The Academy: The First Riddle Review

Update: With The Academy’s official launch, the button puzzle mentioned below has been patched. Now both the previous (wrong) solution, as well as the actually correct one, are accepted. Other flawed puzzles, it seems, have not been addressed thus far.

Let’s be honest: At one point or another, we’ve all dreamed about receiving a letter in the mail informing us we’ve been accepted into a magical school full of wonder, adventure and excitement. We could leave our normal lives behind and be someone special. The inspiration for this fantasy usually involved a black-haired boy as the protagonist who makes new friends with a red-haired, somewhat shy boy and a feisty brown-haired girl. Together, they must overcome the terrible dangers awaiting them at their new school and, through the power of friendship, solve mysteries and save the day.

I am talking about The Academy: The First Riddle, of course. Pine Studio’s main inspiration was apparently a certain young wizard. Hazarding a guess though, many people would probably prefer not to think too much about Harry Potter these days. Instead, let’s talk about whether or not The Academy manages to deliver a brain-stimulating, puzzle-solving extravaganza. After all, Pine Studio are experienced in that field as the developers of The Birdcage and The Jackbox, two AR puzzle games, and the Faraway series.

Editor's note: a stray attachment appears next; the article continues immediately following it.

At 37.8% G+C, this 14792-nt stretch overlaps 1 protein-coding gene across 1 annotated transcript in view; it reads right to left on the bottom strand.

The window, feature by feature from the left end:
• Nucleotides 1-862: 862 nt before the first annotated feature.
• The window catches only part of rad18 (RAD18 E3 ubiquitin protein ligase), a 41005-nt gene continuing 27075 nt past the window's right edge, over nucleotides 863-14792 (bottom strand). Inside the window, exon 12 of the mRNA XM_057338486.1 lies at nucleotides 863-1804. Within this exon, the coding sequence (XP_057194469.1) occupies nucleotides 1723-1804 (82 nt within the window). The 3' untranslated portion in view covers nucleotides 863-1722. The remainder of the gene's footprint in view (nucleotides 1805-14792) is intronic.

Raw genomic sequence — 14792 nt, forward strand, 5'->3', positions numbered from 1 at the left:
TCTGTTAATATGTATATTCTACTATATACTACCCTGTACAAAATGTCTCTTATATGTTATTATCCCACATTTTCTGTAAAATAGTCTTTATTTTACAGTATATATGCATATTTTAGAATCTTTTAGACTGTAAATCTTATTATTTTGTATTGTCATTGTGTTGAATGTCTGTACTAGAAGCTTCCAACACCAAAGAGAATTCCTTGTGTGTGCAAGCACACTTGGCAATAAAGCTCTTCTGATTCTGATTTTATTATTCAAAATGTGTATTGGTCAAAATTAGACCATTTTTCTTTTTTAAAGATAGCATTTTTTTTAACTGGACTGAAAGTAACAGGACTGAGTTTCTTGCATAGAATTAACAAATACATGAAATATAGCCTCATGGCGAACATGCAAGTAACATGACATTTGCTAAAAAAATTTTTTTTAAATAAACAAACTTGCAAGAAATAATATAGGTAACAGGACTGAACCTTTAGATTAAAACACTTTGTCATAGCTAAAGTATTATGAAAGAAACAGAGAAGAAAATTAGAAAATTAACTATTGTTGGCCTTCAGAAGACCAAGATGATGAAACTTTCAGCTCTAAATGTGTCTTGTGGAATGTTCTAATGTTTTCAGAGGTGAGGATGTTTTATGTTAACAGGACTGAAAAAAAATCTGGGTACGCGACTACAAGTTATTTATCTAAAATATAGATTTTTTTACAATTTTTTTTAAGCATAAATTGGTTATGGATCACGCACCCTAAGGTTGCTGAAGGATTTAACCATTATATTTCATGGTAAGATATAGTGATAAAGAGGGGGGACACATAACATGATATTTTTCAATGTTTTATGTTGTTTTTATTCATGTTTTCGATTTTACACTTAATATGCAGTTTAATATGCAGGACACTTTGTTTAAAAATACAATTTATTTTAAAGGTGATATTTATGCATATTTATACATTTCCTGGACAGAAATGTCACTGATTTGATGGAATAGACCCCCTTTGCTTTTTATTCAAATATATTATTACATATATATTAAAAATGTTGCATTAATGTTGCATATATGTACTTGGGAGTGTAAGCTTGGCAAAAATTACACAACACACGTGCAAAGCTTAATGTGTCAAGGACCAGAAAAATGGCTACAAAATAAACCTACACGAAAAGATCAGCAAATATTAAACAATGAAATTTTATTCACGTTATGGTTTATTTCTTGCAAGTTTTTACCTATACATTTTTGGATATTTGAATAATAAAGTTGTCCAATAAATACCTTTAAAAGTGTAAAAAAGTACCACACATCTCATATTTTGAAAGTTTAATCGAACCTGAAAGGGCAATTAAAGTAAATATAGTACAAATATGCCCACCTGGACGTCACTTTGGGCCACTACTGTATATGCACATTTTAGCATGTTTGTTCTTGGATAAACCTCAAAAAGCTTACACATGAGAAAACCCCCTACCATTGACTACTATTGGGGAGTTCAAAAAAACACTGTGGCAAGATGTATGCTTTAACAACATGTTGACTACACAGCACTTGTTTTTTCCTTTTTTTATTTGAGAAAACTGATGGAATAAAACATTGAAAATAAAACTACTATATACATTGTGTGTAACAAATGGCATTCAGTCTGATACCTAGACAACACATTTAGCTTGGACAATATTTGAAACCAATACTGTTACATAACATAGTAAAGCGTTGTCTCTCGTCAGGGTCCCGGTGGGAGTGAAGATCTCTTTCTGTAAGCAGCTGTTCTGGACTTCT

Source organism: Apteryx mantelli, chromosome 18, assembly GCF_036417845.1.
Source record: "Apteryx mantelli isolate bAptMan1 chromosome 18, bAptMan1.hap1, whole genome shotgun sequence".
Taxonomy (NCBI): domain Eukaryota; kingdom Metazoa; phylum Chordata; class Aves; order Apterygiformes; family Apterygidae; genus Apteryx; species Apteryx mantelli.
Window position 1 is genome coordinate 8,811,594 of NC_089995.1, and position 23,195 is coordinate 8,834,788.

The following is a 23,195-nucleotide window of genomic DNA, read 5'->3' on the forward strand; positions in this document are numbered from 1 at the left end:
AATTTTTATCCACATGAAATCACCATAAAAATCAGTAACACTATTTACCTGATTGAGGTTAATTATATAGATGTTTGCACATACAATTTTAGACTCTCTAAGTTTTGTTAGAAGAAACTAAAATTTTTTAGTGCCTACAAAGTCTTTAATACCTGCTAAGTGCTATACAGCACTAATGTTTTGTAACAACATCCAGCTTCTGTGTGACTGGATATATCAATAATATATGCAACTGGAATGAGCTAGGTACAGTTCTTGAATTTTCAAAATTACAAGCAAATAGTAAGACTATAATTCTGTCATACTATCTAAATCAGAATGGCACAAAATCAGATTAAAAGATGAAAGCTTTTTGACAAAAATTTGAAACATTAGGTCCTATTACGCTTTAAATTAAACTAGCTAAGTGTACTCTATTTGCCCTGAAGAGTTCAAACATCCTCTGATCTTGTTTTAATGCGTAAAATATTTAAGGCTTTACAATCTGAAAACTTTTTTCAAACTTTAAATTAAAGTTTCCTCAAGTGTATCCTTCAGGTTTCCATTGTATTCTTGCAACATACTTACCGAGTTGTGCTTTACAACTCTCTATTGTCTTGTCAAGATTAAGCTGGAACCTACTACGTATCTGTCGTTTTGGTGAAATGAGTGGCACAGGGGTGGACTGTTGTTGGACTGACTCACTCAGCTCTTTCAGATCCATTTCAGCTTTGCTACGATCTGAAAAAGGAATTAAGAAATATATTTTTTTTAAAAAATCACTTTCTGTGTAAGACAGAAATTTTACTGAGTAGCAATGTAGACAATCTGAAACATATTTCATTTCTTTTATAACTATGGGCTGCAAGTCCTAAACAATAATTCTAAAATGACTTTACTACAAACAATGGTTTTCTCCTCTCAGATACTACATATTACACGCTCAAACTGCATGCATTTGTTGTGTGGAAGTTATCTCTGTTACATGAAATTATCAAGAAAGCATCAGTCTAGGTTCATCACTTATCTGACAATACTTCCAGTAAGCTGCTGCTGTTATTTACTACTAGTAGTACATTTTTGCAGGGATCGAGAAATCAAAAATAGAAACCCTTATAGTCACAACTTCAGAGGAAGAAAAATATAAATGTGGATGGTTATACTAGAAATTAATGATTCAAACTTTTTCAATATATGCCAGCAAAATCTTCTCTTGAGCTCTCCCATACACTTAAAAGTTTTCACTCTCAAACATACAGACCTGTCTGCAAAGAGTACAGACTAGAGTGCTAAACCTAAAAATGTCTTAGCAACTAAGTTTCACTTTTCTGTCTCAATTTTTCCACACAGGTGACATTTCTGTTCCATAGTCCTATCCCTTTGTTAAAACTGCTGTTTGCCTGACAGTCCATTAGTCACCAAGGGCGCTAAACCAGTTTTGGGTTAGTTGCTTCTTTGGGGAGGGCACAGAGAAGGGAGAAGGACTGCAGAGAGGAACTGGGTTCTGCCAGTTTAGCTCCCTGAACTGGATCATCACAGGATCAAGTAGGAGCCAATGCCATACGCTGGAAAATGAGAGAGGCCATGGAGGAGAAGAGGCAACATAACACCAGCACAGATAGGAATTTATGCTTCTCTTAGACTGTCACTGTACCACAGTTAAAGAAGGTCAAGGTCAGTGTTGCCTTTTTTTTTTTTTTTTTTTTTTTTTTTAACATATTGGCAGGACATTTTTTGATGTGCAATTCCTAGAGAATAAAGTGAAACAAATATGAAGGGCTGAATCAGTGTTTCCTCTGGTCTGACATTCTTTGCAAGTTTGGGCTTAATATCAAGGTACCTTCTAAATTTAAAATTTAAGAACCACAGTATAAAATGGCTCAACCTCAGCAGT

Welcome to the Academy!

In a crudely animated cutscene, we meet Sam, who is accepted to the titular Academy, a place that forms highly gifted teenagers into the intellectual elite of tomorrow. Looking over his shoulders, we walk around the premises and talk to a few of the other students. Well, prospective students, to be precise, as we first need to clear an entry exam in the form of a puzzle 一 a math problem where we have to figure out an unknown operator. This sequence of events perfectly encapsulates The Academys gameplay loop: explore the place, go to class or find people who need our help, then solve a puzzle. Since there’s nothing much else to do besides solving optional puzzles of a different sort, these parts should be polished to ensure a good time.


Starting with some positives, while the events aren’t presented in epic cutscenes or with exquisitely written dialogue, the characters are endearing enough, and the story actually is somewhat exciting. It was enough to hook me in once I accepted that I wasn’t part of the game’s core audience, which I judge to be children and young teenagers. While the story’s twists and turns aren’t too surprising, it’s more than serviceable.

Characters are often too clichéd, too one-note, without going through any noteworthy development. The feisty, inquisitive friend is still feisty and inquisitive by the end, the loveable loser character is still the loveable loser, and so on. Still, one friend of ours grows as a person in a way that is stereotypical but nevertheless appreciated from a storytelling perspective, and a bully kind of sees the error of their ways. And Sgt. Ripley, the PE teacher, is just an absolute treat, albeit criminally underused.